THEATER REVIEW: ‘THE 39 STEPS’
Hitchcock mystery riff provides laughs at Cardinal Stage show
By Doris LynchSpecial to the H-T
November 6, 2012,
The projected round silhouette of Alfred Hitchcock floats across a screen halfway through Cardinal Stage’s “The 39 Steps” as homage or perhaps a kind of blessing. At Friday night’s preview, director Randy White, his cast and nimble production crew created a fast-moving, ever-changing panoply of humorous delights.
Handsome, upper-crust bachelor Richard Hannay (Chris Vettel) suffers ennui after returning to his apartment after a long trip. Vettel with his sonorous British accent and unruffled manner easily slips inside the role of a man who has spent his life centered only upon his own wants and needs. But, alas, fate abruptly alters this life-trajectory when beautiful secret agent Annabella Schmidt (Nika Ericson) joins him in an opera box.
Played with bravura and an eager demeanor by Mike Price, Mr. Memory rattles off answers to trivia and with each correct response (all of them) raises his arm bombastically as a salute. A pistol shot reverberates through the London Palladium, and Hannay’s life on the run soon begins.
Vettel does a fine job as Hannay, but he has the advantage of playing only one character all evening. The three other actors must switch between roles all night, sometimes at dizzying speeds. They succeed well at this difficult task. Kudos to costume designer, Christy Clark, and dresser, Taylor Harmon, who facilitated fast wardrobe changes in costumes that capture London and Scotland during the early 20th century.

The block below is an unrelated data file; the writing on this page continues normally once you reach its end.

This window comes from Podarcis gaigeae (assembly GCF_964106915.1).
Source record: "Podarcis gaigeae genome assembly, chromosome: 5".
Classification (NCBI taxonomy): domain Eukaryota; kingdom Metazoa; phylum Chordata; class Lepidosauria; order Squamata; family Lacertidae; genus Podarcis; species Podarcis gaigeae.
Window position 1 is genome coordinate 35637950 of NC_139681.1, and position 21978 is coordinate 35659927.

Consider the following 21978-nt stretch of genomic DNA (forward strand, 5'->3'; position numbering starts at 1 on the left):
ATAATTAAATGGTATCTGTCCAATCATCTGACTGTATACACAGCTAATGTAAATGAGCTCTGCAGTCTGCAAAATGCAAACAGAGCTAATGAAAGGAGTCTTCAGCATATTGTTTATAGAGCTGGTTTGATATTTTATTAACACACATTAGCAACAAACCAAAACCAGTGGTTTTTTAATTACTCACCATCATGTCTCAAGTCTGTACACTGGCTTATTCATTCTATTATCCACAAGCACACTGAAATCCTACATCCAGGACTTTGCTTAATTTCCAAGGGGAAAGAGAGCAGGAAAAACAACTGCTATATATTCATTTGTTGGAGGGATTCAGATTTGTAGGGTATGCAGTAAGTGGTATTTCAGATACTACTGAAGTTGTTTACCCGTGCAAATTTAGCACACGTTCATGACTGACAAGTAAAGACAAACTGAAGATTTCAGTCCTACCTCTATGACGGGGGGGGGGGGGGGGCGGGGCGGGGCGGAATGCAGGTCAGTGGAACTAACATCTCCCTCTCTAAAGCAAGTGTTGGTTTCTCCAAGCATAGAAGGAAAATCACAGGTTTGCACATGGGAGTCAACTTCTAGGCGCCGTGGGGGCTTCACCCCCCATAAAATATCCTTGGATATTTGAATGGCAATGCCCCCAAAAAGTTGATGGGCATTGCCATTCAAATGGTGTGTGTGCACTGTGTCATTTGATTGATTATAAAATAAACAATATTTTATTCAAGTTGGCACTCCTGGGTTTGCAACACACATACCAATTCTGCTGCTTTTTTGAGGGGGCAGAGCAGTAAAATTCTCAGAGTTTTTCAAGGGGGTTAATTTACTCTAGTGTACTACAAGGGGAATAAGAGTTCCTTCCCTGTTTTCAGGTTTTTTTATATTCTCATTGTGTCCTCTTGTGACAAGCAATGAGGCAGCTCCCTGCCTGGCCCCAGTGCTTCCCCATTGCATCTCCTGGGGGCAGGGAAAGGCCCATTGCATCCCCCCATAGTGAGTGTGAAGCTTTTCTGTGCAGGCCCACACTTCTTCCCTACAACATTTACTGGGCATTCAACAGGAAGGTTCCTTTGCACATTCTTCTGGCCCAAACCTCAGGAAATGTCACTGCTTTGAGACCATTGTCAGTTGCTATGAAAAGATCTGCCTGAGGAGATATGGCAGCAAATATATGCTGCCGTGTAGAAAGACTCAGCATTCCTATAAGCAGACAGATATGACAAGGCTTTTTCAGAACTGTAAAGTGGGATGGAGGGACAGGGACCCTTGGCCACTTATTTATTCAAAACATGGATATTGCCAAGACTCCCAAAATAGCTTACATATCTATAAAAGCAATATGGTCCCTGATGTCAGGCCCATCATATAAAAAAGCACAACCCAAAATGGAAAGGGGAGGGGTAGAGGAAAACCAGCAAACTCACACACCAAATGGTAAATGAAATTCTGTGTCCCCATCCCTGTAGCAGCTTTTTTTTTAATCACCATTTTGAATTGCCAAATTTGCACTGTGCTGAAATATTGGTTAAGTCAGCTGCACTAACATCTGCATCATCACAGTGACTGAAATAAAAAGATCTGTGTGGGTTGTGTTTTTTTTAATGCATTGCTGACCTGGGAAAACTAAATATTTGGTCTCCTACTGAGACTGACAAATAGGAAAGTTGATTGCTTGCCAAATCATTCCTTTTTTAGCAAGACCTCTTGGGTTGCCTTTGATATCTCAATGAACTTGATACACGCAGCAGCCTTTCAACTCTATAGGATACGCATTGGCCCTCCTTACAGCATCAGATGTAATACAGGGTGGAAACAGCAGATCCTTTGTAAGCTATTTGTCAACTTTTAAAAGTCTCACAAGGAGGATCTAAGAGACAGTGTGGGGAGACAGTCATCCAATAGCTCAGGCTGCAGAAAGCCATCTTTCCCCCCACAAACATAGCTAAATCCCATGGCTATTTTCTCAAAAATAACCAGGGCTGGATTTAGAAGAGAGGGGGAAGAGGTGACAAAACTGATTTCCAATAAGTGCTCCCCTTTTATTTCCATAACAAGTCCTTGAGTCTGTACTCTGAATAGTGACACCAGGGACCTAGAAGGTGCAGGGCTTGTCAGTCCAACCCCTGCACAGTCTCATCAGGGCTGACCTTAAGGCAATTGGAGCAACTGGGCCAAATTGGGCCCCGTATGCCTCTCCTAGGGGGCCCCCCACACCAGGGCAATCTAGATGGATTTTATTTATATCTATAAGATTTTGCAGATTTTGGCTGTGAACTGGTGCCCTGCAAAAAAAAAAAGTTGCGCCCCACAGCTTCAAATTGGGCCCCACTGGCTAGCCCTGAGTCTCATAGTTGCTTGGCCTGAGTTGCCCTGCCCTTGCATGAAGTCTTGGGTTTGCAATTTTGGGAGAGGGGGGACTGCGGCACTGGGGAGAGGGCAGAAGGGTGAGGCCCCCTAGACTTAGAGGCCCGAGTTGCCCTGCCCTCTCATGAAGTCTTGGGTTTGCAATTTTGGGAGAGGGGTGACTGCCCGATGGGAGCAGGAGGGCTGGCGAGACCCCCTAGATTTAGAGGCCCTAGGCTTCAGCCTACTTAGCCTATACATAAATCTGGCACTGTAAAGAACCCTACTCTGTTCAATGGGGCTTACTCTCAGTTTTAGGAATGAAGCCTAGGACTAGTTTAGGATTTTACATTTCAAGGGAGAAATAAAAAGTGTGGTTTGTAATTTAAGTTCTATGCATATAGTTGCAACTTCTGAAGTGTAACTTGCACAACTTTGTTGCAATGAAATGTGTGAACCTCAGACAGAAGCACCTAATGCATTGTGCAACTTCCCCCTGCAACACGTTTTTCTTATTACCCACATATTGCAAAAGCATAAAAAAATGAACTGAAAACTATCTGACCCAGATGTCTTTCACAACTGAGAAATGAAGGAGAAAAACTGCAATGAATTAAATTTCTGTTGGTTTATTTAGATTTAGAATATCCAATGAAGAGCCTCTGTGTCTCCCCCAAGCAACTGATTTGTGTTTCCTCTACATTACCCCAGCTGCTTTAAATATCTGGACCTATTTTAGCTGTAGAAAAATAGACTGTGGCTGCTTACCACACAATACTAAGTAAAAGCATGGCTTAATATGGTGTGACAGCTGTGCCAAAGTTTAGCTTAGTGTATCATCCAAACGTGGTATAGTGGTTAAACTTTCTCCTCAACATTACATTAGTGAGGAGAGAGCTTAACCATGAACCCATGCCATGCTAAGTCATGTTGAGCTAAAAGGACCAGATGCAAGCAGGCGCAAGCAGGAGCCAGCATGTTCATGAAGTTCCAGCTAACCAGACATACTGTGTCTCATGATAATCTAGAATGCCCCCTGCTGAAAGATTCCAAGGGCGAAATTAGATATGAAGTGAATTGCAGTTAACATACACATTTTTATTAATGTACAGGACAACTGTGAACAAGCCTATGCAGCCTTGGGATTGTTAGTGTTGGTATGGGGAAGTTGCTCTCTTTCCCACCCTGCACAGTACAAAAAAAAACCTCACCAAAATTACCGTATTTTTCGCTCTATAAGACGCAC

Secret Agent Annabella Schmidt, sexy and bold, spends the night at Hannay’s place, but greets him in the morning with a surprise — a knife sticking out from her dressing gown.
Ericson, in a series of grunts, pulls off a secrets-revealing death scene that is immediately countered by Vettel who hilariously pythons out of his easy chair because alas, Annabella, has died in his lap. The night is full of amusing slapstick including one superfast exchange of hats (and characters) on the train to Scotland. Visually, the play turns cinematic with pulsing lights and a ladder climb that makes the audience believe they are observing a rapid chase across a moving train’s roof.
As the villain with a missing-part-of-a-digit, Professor (of course!) Jordan, Paul Hansen reeks of evil — threatening to kill our hero Hannay, as a twenties’ party blasts in the next room. Price, who besides switching among characters, designed the sound to fine effect here, with party sounds turning on and off each time the Professor’s door opened or closed.
All the accents were managed well, Vettel’s always spot-on, and Ericson also did particularly well with a sassy spy’s heavy Eastern European accent, followed by a country wife’s thick Scottish brogue, to a London lady’s proper English.
Of course, what would a Hitchcock mystery be without a love story? Or perhaps a couple of them? Hannay shares an intimate chat with the country wife, who warns him to escape and gives him her own husband’s coat with its hymnbook in the pocket. And a chance encounter on the train leads to a long kiss with Pamela who appears later literally attached to Hannay’s wrist.
At an inn where the owners promise to keep mum about your secrets, Price and Hansen hilariously play a married couple, one nearly taciturn, the other extremely garrulous. In his third or fourth role as a woman (who can keep track?), Price elicits laughs as the wife who needs to be translated for the uncomprehending Brits.